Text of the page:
Designing and building the laptop case...
With the Compact Flash drive working I was ready to continue. Finally! The first order of business was finding a screen to use. The first noobish idea would be using an old laptop screen but that's quite hard, if not impossible. See, the Atari puts out composite video (like the yellow jack coming off your PS2) while a computer monitor takes RGB. On top of that most laptop displays are proprietary digital and therefore only work with the laptop they come in. Some people try hooking laptop screens up to their PC's and have a really hard time - connecting it to an Atari would be even more difficult and very expensive.
That left me with using NTSC screens, such as the displays in a car DVD player. I couldn't use the cheap and readily available PS1 screens because at 5" they're way to small. The thing to think about is the laptop case is going to be the size of the motherboard at least... so you need the biggest screen possible. Another factor is overscan. Old computers and game systems assume rounder, smaller TV's and therefore usually had a good deal of "border" on the edges since they assume this to be off the edges of the viewable screen for the most part. However modern TV's, especially LCD's, show pretty much every bit of a video frame making this "overscan border" even more obvious. Another strike against a small 5" screen.
A 10" laptop monitor would have been ideal, but again impossible. Most of the cheap car DVD player screens were 7" widescreen - also unacceptable. Finally I stumbled across this at Radio Shack:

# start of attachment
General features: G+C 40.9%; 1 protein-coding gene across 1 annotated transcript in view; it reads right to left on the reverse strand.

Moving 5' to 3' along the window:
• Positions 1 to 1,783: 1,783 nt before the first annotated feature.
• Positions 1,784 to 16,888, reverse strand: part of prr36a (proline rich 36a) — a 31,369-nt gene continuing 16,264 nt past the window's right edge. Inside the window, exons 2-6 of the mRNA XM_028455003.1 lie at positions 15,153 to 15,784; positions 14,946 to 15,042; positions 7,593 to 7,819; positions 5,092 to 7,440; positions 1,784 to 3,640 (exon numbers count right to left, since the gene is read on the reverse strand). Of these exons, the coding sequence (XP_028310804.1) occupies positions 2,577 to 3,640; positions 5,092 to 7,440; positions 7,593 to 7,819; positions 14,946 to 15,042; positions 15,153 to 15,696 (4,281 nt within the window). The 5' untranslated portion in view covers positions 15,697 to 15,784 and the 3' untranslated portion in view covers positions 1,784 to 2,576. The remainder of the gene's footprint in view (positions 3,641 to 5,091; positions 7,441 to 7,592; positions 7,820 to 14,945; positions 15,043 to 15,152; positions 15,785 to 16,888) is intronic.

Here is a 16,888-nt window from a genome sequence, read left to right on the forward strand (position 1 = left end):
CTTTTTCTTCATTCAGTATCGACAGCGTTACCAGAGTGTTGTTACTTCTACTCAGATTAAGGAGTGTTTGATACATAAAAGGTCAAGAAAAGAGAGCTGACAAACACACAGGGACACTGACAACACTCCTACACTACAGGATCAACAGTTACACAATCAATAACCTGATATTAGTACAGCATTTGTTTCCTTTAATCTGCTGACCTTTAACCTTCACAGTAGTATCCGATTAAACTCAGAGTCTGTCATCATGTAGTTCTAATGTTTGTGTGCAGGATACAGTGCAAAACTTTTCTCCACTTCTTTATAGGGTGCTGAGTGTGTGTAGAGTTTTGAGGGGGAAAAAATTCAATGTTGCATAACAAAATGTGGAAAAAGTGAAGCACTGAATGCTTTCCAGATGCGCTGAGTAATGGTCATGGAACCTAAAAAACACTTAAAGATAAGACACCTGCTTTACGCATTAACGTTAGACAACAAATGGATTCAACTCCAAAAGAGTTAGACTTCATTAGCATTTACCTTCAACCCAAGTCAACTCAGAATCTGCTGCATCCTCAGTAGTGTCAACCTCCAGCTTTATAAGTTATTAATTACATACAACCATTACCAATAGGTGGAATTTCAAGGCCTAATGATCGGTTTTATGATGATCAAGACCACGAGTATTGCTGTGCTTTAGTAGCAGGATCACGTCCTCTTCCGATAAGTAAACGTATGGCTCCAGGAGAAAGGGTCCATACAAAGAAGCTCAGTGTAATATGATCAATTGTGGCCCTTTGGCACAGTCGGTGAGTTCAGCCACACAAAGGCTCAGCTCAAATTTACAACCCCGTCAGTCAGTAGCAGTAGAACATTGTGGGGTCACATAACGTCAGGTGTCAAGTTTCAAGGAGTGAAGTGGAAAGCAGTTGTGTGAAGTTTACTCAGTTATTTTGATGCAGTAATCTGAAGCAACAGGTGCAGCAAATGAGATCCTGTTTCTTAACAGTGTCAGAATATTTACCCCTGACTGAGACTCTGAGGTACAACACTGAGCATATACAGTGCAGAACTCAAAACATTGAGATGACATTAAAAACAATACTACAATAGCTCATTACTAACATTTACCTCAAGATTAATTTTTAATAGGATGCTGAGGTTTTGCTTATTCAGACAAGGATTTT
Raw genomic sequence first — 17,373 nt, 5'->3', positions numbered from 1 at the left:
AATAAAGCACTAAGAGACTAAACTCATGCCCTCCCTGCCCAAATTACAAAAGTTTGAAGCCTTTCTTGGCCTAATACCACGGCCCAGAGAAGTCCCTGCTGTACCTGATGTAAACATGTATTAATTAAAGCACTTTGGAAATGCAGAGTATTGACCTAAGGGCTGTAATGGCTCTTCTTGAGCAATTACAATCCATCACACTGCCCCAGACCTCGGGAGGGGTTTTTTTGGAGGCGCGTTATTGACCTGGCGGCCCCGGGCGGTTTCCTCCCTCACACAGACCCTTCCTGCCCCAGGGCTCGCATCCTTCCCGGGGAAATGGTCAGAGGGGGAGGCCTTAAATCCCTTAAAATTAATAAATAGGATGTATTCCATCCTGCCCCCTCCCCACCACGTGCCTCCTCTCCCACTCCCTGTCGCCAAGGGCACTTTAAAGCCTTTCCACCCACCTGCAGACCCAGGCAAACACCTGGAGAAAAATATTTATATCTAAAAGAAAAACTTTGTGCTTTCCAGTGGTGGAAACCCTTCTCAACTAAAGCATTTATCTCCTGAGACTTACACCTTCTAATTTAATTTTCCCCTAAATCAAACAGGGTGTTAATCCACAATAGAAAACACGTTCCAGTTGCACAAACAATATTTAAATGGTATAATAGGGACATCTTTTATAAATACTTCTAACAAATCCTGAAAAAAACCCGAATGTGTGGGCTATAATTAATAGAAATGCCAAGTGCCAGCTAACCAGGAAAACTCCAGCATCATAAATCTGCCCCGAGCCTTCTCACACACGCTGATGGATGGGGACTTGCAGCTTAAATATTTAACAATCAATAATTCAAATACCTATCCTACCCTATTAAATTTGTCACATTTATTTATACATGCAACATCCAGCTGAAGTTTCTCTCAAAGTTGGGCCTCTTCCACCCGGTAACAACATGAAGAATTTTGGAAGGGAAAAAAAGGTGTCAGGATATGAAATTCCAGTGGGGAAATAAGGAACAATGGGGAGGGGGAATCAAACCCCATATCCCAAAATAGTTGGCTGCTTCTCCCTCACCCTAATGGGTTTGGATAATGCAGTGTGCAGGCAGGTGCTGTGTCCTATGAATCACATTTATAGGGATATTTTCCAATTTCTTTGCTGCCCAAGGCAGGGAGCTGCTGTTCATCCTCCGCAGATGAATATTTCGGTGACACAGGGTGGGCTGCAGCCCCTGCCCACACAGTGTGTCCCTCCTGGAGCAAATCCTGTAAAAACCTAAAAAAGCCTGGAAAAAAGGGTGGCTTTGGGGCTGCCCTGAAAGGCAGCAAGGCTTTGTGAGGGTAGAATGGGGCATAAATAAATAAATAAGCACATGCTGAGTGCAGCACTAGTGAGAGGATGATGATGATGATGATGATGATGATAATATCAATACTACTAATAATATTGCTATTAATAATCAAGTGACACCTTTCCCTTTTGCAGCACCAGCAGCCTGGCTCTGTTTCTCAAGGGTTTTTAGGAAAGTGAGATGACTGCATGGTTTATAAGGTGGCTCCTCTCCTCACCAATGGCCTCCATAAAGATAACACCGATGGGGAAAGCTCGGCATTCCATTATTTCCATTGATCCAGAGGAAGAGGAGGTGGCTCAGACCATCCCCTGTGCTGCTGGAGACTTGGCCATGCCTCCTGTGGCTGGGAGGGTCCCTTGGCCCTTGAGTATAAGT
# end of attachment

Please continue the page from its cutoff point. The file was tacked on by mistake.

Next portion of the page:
It's an 8" TFT display with a bunch of extra crap built in (TV tuner, ironically Compact Flash picture display card) The price was right, $150 after rebate... I had 2 days to decide before the sale ended. Then a sales associate got the manual out and I discovered this thing had rechargeable batteries in the base!
$150 for a screen PLUS (9) 2100mAH Ni-MH AA's and a built-in charger - can't beat that. SOLD! (I did find a few dead pixels later on - oh well what can a man do?) I bought the thing, took it home and DIDN'T immediately hack it apart.
"What?" you say "You, Ben, hacker of all hacks, didn't immediately open it up? What's WRONG you with?"
I'll tell you what's wrong! See the Atari 800 had this thing called "color artifacting" What happened was in its high-res Graphics 8 mode (ahem, 320x240 with 1 color) if you made vertical lines with spaces between them they'd not appear white (or the one color available) but rather green or magenta depending on whether the line # was even or odd and what version Atari it was. Thus programmers used this to add color to high-res mode games (a good example of this is Choplifter)
Thing is, emulators have to actually simulate this as it's a feature of TV's. Therefore my concern was this modern TFT display might not have the artifacting characteristic. So I had to test out the screen before I opened it to make sure artifacting would work. It did, thankfully, so THEN I ripped apart the screen!
How nice of them to have all the crap inside this screen be modular! The LCD portion is on the left, circuits on right. Naturally the big PCB is the main guts, gotta have that. Below it are the TV tuner and Compact Flash reader. Those can go bye-bye! What rubbish. What I actually ended up doing was using the +5 volt power supply on the screen that was intended to power the Compact Flash adapter and use it to power the Atari instead. Why not?